Wait, so do you have a swamp cooler? As in, a bucket for submerging your fermentor that you can fill with water? Because those things are pretty good at keeping the temp down, especially when it's only the 2-5 degrees C you're talking about. Remember, the first three days are the most important, after that it's okay to let it rise. I know it's a lot of work, and it sounds like you're pressed for time, but that's the way it goes.
The thing about English yeasts is they already put out a bunch of crazy flavors. If you ferment higher, I can really see a situation in which you make something undrinkable that you hate - estery to the point of gagging, a lot of diacetyl, spiciness, gourd/melon-flavored fruitiness... it scares me.
I use 1968 in most of my ales because I love its malty, estery profile, but I've even started cutting back and pitching around 62, letting free rise to 68, and finishing out at 72. The bulk of fermentation occurs around 65. My beers are still quite estery.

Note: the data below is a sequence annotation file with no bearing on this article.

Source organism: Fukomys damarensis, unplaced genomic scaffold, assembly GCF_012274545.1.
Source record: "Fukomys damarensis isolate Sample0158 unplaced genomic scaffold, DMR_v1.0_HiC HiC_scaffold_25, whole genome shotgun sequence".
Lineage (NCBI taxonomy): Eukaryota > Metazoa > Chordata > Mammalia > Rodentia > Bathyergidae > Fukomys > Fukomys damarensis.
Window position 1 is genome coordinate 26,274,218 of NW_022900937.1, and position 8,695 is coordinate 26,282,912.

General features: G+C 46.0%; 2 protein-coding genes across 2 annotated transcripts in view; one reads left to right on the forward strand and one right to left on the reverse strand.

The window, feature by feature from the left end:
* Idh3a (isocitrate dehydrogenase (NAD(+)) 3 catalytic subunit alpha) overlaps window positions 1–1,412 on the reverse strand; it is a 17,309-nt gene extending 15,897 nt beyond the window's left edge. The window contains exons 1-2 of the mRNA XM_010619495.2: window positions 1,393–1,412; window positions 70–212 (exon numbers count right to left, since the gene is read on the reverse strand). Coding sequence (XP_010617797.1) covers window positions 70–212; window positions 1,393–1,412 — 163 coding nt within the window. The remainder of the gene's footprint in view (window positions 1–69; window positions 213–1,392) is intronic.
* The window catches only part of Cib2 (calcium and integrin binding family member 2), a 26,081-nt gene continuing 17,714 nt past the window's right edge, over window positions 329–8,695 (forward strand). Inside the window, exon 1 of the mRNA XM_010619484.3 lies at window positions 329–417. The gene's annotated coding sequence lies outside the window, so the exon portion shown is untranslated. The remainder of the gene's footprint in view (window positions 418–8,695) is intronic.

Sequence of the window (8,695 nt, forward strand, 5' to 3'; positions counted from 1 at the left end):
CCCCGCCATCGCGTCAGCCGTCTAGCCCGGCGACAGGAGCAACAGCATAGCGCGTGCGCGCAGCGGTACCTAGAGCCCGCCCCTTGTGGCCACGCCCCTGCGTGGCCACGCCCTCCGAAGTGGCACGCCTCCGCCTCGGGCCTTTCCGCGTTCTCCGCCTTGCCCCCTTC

What about trying this: do you have the ability to chill the wort down to a pitching temp of about 16 or 17C? If so, you might get a little better fermentation early on before it gets too hot.
And I'm sorry, I just can't resist hammering the importance of fermentation temps. Forget all the science, all the reasons why - I experienced an ENORMOUS increase in the quality of my beers when I started controlling temps. It's the biggest single improvement I've ever made to my brewing... It's worth not brewing a couple batches, saving the money, and buying something to make your beer better. Good luck.